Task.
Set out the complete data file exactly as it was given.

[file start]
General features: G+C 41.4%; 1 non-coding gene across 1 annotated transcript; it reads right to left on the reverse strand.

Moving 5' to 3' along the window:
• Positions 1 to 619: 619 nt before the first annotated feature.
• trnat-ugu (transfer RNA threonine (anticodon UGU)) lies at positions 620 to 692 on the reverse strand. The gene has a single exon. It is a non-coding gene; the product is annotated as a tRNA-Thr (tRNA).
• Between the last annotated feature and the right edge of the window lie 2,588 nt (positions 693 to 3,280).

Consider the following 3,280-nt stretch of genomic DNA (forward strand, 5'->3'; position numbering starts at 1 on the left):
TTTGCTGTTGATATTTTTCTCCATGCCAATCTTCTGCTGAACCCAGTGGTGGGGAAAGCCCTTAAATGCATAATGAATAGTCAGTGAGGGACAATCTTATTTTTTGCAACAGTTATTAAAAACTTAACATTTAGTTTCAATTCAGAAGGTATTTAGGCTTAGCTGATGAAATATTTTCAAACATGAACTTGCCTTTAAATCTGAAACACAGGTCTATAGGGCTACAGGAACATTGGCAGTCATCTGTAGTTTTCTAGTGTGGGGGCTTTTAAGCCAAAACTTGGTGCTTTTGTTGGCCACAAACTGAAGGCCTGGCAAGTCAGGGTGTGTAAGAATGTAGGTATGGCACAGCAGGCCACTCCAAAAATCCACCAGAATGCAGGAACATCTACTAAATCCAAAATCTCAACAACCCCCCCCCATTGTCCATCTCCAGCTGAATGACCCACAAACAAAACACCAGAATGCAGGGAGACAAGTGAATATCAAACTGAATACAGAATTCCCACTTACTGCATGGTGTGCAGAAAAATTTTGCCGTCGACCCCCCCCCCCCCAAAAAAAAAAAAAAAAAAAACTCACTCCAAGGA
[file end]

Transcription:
General features: G+C 41.4%; 1 non-coding gene across 1 annotated transcript; it reads right to left on the reverse strand.

Moving 5' to 3' along the window:
• Positions 1 to 619: 619 nt before the first annotated feature.
• trnat-ugu (transfer RNA threonine (anticodon UGU)) lies at positions 620 to 692 on the reverse strand. The gene has a single exon. It is a non-coding gene; the product is annotated as a tRNA-Thr (tRNA).
• Between the last annotated feature and the right edge of the window lie 2,588 nt (positions 693 to 3,280).

Consider the following 3,280-nt stretch of genomic DNA (forward strand, 5'->3'; position numbering starts at 1 on the left):
TTTGCTGTTGATATTTTTCTCCATGCCAATCTTCTGCTGAACCCAGTGGTGGGGAAAGCCCTTAAATGCATAATGAATAGTCAGTGAGGGACAATCTTATTTTTTGCAACAGTTATTAAAAACTTAACATTTAGTTTCAATTCAGAAGGTATTTAGGCTTAGCTGATGAAATATTTTCAAACATGAACTTGCCTTTAAATCTGAAACACAGGTCTATAGGGCTACAGGAACATTGGCAGTCATCTGTAGTTTTCTAGTGTGGGGGCTTTTAAGCCAAAACTTGGTGCTTTTGTTGGCCACAAACTGAAGGCCTGGCAAGTCAGGGTGTGTAAGAATGTAGGTATGGCACAGCAGGCCACTCCAAAAATCCACCAGAATGCAGGAACATCTACTAAATCCAAAATCTCAACAACCCCCCCCCATTGTCCATCTCCAGCTGAATGACCCACAAACAAAACACCAGAATGCAGGGAGACAAGTGAATATCAAACTGAATACAGAATTCCCACTTACTGCATGGTGTGCAGAAAAATTTTGCCGTCGACCCCCCCCCCCCCAAAAAAAAAAAAAAAAAAAACTCACTCCAAGGA